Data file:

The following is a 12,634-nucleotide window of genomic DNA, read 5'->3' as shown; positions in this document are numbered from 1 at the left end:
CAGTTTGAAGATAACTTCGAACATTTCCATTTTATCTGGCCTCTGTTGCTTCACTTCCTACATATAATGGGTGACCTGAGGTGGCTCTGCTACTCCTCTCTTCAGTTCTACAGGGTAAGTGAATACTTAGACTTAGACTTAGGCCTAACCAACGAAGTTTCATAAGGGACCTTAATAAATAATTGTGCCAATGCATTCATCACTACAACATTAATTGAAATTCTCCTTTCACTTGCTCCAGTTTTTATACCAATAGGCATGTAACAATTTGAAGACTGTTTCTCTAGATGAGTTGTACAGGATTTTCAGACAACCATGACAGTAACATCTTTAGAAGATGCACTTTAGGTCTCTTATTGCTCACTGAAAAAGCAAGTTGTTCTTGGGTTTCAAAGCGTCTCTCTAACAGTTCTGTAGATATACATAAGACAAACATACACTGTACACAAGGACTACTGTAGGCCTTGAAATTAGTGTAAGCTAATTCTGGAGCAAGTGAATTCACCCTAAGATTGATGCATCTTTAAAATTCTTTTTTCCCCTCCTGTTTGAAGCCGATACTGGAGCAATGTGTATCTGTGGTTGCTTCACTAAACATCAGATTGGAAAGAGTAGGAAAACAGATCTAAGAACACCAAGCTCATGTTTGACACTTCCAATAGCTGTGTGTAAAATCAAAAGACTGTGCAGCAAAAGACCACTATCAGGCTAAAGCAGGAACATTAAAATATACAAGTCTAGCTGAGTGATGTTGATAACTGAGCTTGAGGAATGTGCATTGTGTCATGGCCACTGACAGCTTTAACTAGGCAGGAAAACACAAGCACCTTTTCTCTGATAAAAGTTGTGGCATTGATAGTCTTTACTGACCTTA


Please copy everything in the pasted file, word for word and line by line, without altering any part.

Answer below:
The following is a 12,634-nucleotide window of genomic DNA, read 5'->3' as shown; positions in this document are numbered from 1 at the left end:
CAGTTTGAAGATAACTTCGAACATTTCCATTTTATCTGGCCTCTGTTGCTTCACTTCCTACATATAATGGGTGACCTGAGGTGGCTCTGCTACTCCTCTCTTCAGTTCTACAGGGTAAGTGAATACTTAGACTTAGACTTAGGCCTAACCAACGAAGTTTCATAAGGGACCTTAATAAATAATTGTGCCAATGCATTCATCACTACAACATTAATTGAAATTCTCCTTTCACTTGCTCCAGTTTTTATACCAATAGGCATGTAACAATTTGAAGACTGTTTCTCTAGATGAGTTGTACAGGATTTTCAGACAACCATGACAGTAACATCTTTAGAAGATGCACTTTAGGTCTCTTATTGCTCACTGAAAAAGCAAGTTGTTCTTGGGTTTCAAAGCGTCTCTCTAACAGTTCTGTAGATATACATAAGACAAACATACACTGTACACAAGGACTACTGTAGGCCTTGAAATTAGTGTAAGCTAATTCTGGAGCAAGTGAATTCACCCTAAGATTGATGCATCTTTAAAATTCTTTTTTCCCCTCCTGTTTGAAGCCGATACTGGAGCAATGTGTATCTGTGGTTGCTTCACTAAACATCAGATTGGAAAGAGTAGGAAAACAGATCTAAGAACACCAAGCTCATGTTTGACACTTCCAATAGCTGTGTGTAAAATCAAAAGACTGTGCAGCAAAAGACCACTATCAGGCTAAAGCAGGAACATTAAAATATACAAGTCTAGCTGAGTGATGTTGATAACTGAGCTTGAGGAATGTGCATTGTGTCATGGCCACTGACAGCTTTAACTAGGCAGGAAAACACAAGCACCTTTTCTCTGATAAAAGTTGTGGCATTGATAGTCTTTACTGACCTTA